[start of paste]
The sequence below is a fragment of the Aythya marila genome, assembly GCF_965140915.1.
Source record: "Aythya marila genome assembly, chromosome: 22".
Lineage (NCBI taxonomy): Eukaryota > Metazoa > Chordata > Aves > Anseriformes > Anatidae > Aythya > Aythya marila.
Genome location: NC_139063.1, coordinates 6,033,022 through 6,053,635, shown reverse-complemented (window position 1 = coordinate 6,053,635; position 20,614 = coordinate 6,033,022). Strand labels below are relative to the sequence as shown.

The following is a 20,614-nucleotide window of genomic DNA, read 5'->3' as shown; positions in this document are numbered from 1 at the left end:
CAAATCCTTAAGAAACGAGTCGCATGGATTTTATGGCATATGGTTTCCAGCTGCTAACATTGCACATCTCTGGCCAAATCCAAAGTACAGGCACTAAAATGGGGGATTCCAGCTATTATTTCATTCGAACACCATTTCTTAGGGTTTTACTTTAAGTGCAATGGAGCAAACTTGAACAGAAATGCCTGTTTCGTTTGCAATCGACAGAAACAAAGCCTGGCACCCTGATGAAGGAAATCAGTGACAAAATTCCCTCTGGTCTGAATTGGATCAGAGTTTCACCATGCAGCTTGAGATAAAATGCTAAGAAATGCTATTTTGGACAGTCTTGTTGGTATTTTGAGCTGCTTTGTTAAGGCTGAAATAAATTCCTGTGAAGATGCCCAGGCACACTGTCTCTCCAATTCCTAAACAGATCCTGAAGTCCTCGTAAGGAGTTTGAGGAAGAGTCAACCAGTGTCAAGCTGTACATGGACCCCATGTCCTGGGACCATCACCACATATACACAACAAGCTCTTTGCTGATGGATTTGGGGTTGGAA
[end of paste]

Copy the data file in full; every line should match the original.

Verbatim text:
The sequence below is a fragment of the Aythya marila genome, assembly GCF_965140915.1.
Source record: "Aythya marila genome assembly, chromosome: 22".
Lineage (NCBI taxonomy): Eukaryota > Metazoa > Chordata > Aves > Anseriformes > Anatidae > Aythya > Aythya marila.
Genome location: NC_139063.1, coordinates 6,033,022 through 6,053,635, shown reverse-complemented (window position 1 = coordinate 6,053,635; position 20,614 = coordinate 6,033,022). Strand labels below are relative to the sequence as shown.

The following is a 20,614-nucleotide window of genomic DNA, read 5'->3' as shown; positions in this document are numbered from 1 at the left end:
CAAATCCTTAAGAAACGAGTCGCATGGATTTTATGGCATATGGTTTCCAGCTGCTAACATTGCACATCTCTGGCCAAATCCAAAGTACAGGCACTAAAATGGGGGATTCCAGCTATTATTTCATTCGAACACCATTTCTTAGGGTTTTACTTTAAGTGCAATGGAGCAAACTTGAACAGAAATGCCTGTTTCGTTTGCAATCGACAGAAACAAAGCCTGGCACCCTGATGAAGGAAATCAGTGACAAAATTCCCTCTGGTCTGAATTGGATCAGAGTTTCACCATGCAGCTTGAGATAAAATGCTAAGAAATGCTATTTTGGACAGTCTTGTTGGTATTTTGAGCTGCTTTGTTAAGGCTGAAATAAATTCCTGTGAAGATGCCCAGGCACACTGTCTCTCCAATTCCTAAACAGATCCTGAAGTCCTCGTAAGGAGTTTGAGGAAGAGTCAACCAGTGTCAAGCTGTACATGGACCCCATGTCCTGGGACCATCACCACATATACACAACAAGCTCTTTGCTGATGGATTTGGGGTTGGAA